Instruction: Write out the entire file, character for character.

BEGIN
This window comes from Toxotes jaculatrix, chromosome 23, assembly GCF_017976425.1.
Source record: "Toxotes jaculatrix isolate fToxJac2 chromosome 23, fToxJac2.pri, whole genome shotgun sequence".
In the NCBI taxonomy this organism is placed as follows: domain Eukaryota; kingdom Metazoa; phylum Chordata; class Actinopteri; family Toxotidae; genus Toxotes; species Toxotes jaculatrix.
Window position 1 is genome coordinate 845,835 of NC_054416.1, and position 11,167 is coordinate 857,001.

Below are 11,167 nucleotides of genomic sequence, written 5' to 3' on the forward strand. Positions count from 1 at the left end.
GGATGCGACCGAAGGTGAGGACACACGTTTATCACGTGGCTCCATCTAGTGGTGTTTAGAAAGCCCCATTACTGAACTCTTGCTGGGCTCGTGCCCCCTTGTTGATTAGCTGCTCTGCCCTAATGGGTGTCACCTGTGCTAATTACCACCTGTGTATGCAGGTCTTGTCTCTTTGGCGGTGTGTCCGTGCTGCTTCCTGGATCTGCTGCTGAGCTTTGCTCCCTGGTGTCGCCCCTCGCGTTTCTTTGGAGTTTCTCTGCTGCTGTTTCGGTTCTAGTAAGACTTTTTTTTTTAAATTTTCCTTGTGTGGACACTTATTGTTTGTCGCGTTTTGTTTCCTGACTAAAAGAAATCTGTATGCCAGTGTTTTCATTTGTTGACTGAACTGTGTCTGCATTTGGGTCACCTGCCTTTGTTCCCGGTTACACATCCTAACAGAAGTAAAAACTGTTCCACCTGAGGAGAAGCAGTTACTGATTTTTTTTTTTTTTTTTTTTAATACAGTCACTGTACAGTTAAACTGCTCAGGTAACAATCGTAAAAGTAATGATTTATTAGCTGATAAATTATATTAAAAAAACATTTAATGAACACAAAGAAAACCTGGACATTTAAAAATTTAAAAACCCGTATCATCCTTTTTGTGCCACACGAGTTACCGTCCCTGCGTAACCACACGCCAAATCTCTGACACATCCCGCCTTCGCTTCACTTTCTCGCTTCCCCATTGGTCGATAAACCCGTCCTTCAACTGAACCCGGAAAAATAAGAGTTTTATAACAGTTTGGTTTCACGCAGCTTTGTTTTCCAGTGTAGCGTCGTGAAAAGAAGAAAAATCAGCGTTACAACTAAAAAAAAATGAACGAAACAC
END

This window comes from Toxotes jaculatrix, chromosome 23, assembly GCF_017976425.1.
Source record: "Toxotes jaculatrix isolate fToxJac2 chromosome 23, fToxJac2.pri, whole genome shotgun sequence".
In the NCBI taxonomy this organism is placed as follows: domain Eukaryota; kingdom Metazoa; phylum Chordata; class Actinopteri; family Toxotidae; genus Toxotes; species Toxotes jaculatrix.
Window position 1 is genome coordinate 845,835 of NC_054416.1, and position 11,167 is coordinate 857,001.

Below are 11,167 nucleotides of genomic sequence, written 5' to 3' on the forward strand. Positions count from 1 at the left end.
GGATGCGACCGAAGGTGAGGACACACGTTTATCACGTGGCTCCATCTAGTGGTGTTTAGAAAGCCCCATTACTGAACTCTTGCTGGGCTCGTGCCCCCTTGTTGATTAGCTGCTCTGCCCTAATGGGTGTCACCTGTGCTAATTACCACCTGTGTATGCAGGTCTTGTCTCTTTGGCGGTGTGTCCGTGCTGCTTCCTGGATCTGCTGCTGAGCTTTGCTCCCTGGTGTCGCCCCTCGCGTTTCTTTGGAGTTTCTCTGCTGCTGTTTCGGTTCTAGTAAGACTTTTTTTTTTAAATTTTCCTTGTGTGGACACTTATTGTTTGTCGCGTTTTGTTTCCTGACTAAAAGAAATCTGTATGCCAGTGTTTTCATTTGTTGACTGAACTGTGTCTGCATTTGGGTCACCTGCCTTTGTTCCCGGTTACACATCCTAACAGAAGTAAAAACTGTTCCACCTGAGGAGAAGCAGTTACTGATTTTTTTTTTTTTTTTTTTTAATACAGTCACTGTACAGTTAAACTGCTCAGGTAACAATCGTAAAAGTAATGATTTATTAGCTGATAAATTATATTAAAAAAACATTTAATGAACACAAAGAAAACCTGGACATTTAAAAATTTAAAAACCCGTATCATCCTTTTTGTGCCACACGAGTTACCGTCCCTGCGTAACCACACGCCAAATCTCTGACACATCCCGCCTTCGCTTCACTTTCTCGCTTCCCCATTGGTCGATAAACCCGTCCTTCAACTGAACCCGGAAAAATAAGAGTTTTATAACAGTTTGGTTTCACGCAGCTTTGTTTTCCAGTGTAGCGTCGTGAAAAGAAGAAAAATCAGCGTTACAACTAAAAAAAAATGAACGAAACAC